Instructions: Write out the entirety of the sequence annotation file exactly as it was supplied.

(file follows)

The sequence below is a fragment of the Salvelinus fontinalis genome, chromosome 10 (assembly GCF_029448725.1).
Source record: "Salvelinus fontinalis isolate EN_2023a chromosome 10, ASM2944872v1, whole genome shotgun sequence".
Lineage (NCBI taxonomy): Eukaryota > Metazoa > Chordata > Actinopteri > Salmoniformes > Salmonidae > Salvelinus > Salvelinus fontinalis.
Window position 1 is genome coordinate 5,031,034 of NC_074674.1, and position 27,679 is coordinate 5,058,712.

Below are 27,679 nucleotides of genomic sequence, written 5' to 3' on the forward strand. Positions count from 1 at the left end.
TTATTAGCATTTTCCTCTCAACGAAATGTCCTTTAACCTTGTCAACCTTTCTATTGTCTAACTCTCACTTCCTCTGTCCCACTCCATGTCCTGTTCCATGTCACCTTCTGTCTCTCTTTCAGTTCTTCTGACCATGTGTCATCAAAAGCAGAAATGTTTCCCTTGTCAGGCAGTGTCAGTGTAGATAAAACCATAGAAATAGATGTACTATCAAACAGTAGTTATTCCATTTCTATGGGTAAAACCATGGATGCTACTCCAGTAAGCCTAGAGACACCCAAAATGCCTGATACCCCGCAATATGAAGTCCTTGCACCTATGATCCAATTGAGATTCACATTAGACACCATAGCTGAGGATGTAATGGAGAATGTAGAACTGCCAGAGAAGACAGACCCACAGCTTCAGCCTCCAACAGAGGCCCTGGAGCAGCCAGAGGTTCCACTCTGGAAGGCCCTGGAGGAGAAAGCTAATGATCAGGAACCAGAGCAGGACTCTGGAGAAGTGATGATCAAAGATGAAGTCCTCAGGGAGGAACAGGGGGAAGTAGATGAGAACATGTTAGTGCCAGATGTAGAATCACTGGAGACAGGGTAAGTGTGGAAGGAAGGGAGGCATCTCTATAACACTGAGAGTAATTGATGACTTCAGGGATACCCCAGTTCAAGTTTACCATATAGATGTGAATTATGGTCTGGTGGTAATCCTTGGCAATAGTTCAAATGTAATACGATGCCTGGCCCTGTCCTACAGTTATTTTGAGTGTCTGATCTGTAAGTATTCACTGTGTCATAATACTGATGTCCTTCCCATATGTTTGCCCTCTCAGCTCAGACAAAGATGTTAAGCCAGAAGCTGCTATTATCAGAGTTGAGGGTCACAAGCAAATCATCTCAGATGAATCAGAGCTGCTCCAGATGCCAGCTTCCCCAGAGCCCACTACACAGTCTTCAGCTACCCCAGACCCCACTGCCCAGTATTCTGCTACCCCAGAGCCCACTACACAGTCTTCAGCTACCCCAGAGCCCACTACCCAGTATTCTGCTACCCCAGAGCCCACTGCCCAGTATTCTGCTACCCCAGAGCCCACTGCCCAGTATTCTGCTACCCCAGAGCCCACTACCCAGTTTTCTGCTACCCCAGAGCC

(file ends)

The sequence below is a fragment of the Salvelinus fontinalis genome, chromosome 10 (assembly GCF_029448725.1).
Source record: "Salvelinus fontinalis isolate EN_2023a chromosome 10, ASM2944872v1, whole genome shotgun sequence".
Lineage (NCBI taxonomy): Eukaryota > Metazoa > Chordata > Actinopteri > Salmoniformes > Salmonidae > Salvelinus > Salvelinus fontinalis.
Window position 1 is genome coordinate 5,031,034 of NC_074674.1, and position 27,679 is coordinate 5,058,712.

Below are 27,679 nucleotides of genomic sequence, written 5' to 3' on the forward strand. Positions count from 1 at the left end.
TTATTAGCATTTTCCTCTCAACGAAATGTCCTTTAACCTTGTCAACCTTTCTATTGTCTAACTCTCACTTCCTCTGTCCCACTCCATGTCCTGTTCCATGTCACCTTCTGTCTCTCTTTCAGTTCTTCTGACCATGTGTCATCAAAAGCAGAAATGTTTCCCTTGTCAGGCAGTGTCAGTGTAGATAAAACCATAGAAATAGATGTACTATCAAACAGTAGTTATTCCATTTCTATGGGTAAAACCATGGATGCTACTCCAGTAAGCCTAGAGACACCCAAAATGCCTGATACCCCGCAATATGAAGTCCTTGCACCTATGATCCAATTGAGATTCACATTAGACACCATAGCTGAGGATGTAATGGAGAATGTAGAACTGCCAGAGAAGACAGACCCACAGCTTCAGCCTCCAACAGAGGCCCTGGAGCAGCCAGAGGTTCCACTCTGGAAGGCCCTGGAGGAGAAAGCTAATGATCAGGAACCAGAGCAGGACTCTGGAGAAGTGATGATCAAAGATGAAGTCCTCAGGGAGGAACAGGGGGAAGTAGATGAGAACATGTTAGTGCCAGATGTAGAATCACTGGAGACAGGGTAAGTGTGGAAGGAAGGGAGGCATCTCTATAACACTGAGAGTAATTGATGACTTCAGGGATACCCCAGTTCAAGTTTACCATATAGATGTGAATTATGGTCTGGTGGTAATCCTTGGCAATAGTTCAAATGTAATACGATGCCTGGCCCTGTCCTACAGTTATTTTGAGTGTCTGATCTGTAAGTATTCACTGTGTCATAATACTGATGTCCTTCCCATATGTTTGCCCTCTCAGCTCAGACAAAGATGTTAAGCCAGAAGCTGCTATTATCAGAGTTGAGGGTCACAAGCAAATCATCTCAGATGAATCAGAGCTGCTCCAGATGCCAGCTTCCCCAGAGCCCACTACACAGTCTTCAGCTACCCCAGACCCCACTGCCCAGTATTCTGCTACCCCAGAGCCCACTACACAGTCTTCAGCTACCCCAGAGCCCACTACCCAGTATTCTGCTACCCCAGAGCCCACTGCCCAGTATTCTGCTACCCCAGAGCCCACTGCCCAGTATTCTGCTACCCCAGAGCCCACTACCCAGTTTTCTGCTACCCCAGAGCC